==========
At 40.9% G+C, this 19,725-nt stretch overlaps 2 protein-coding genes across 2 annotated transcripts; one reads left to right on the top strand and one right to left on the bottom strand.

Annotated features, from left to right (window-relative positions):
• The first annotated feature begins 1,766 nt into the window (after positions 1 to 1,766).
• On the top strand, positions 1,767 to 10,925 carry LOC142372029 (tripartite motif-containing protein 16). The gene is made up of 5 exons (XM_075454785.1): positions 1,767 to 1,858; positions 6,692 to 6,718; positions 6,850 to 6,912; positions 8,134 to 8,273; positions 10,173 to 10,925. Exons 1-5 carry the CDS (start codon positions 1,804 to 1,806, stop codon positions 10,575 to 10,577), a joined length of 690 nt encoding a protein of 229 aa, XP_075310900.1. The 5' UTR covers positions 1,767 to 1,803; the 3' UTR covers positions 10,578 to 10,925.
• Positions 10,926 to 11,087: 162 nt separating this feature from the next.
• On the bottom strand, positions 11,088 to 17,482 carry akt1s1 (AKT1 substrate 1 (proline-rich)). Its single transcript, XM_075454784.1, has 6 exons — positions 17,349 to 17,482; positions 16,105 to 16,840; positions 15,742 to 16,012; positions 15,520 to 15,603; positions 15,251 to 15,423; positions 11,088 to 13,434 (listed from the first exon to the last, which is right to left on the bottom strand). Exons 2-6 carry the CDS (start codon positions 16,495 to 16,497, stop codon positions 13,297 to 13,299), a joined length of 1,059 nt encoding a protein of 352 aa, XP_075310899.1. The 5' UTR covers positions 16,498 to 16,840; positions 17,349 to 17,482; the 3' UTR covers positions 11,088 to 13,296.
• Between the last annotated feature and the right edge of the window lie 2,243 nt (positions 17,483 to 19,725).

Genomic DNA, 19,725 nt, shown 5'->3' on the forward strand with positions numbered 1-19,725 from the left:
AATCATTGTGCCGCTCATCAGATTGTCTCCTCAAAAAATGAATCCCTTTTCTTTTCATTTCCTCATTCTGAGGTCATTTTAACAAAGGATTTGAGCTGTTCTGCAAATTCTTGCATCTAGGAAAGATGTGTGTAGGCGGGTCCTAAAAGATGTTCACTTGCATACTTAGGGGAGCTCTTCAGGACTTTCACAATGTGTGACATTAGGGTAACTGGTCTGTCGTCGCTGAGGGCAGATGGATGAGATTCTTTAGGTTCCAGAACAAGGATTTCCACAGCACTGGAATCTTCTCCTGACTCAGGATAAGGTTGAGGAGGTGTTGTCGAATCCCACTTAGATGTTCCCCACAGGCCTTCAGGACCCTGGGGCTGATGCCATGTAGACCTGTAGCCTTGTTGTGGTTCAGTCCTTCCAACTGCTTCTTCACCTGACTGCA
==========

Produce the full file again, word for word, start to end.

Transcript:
At 40.9% G+C, this 19,725-nt stretch overlaps 2 protein-coding genes across 2 annotated transcripts; one reads left to right on the top strand and one right to left on the bottom strand.

Annotated features, from left to right (window-relative positions):
• The first annotated feature begins 1,766 nt into the window (after positions 1 to 1,766).
• On the top strand, positions 1,767 to 10,925 carry LOC142372029 (tripartite motif-containing protein 16). The gene is made up of 5 exons (XM_075454785.1): positions 1,767 to 1,858; positions 6,692 to 6,718; positions 6,850 to 6,912; positions 8,134 to 8,273; positions 10,173 to 10,925. Exons 1-5 carry the CDS (start codon positions 1,804 to 1,806, stop codon positions 10,575 to 10,577), a joined length of 690 nt encoding a protein of 229 aa, XP_075310900.1. The 5' UTR covers positions 1,767 to 1,803; the 3' UTR covers positions 10,578 to 10,925.
• Positions 10,926 to 11,087: 162 nt separating this feature from the next.
• On the bottom strand, positions 11,088 to 17,482 carry akt1s1 (AKT1 substrate 1 (proline-rich)). Its single transcript, XM_075454784.1, has 6 exons — positions 17,349 to 17,482; positions 16,105 to 16,840; positions 15,742 to 16,012; positions 15,520 to 15,603; positions 15,251 to 15,423; positions 11,088 to 13,434 (listed from the first exon to the last, which is right to left on the bottom strand). Exons 2-6 carry the CDS (start codon positions 16,495 to 16,497, stop codon positions 13,297 to 13,299), a joined length of 1,059 nt encoding a protein of 352 aa, XP_075310899.1. The 5' UTR covers positions 16,498 to 16,840; positions 17,349 to 17,482; the 3' UTR covers positions 11,088 to 13,296.
• Between the last annotated feature and the right edge of the window lie 2,243 nt (positions 17,483 to 19,725).

Genomic DNA, 19,725 nt, shown 5'->3' on the forward strand with positions numbered 1-19,725 from the left:
AATCATTGTGCCGCTCATCAGATTGTCTCCTCAAAAAATGAATCCCTTTTCTTTTCATTTCCTCATTCTGAGGTCATTTTAACAAAGGATTTGAGCTGTTCTGCAAATTCTTGCATCTAGGAAAGATGTGTGTAGGCGGGTCCTAAAAGATGTTCACTTGCATACTTAGGGGAGCTCTTCAGGACTTTCACAATGTGTGACATTAGGGTAACTGGTCTGTCGTCGCTGAGGGCAGATGGATGAGATTCTTTAGGTTCCAGAACAAGGATTTCCACAGCACTGGAATCTTCTCCTGACTCAGGATAAGGTTGAGGAGGTGTTGTCGAATCCCACTTAGATGTTCCCCACAGGCCTTCAGGACCCTGGGGCTGATGCCATGTAGACCTGTAGCCTTGTTGTGGTTCAGTCCTTCCAACTGCTTCTTCACCTGACTGCA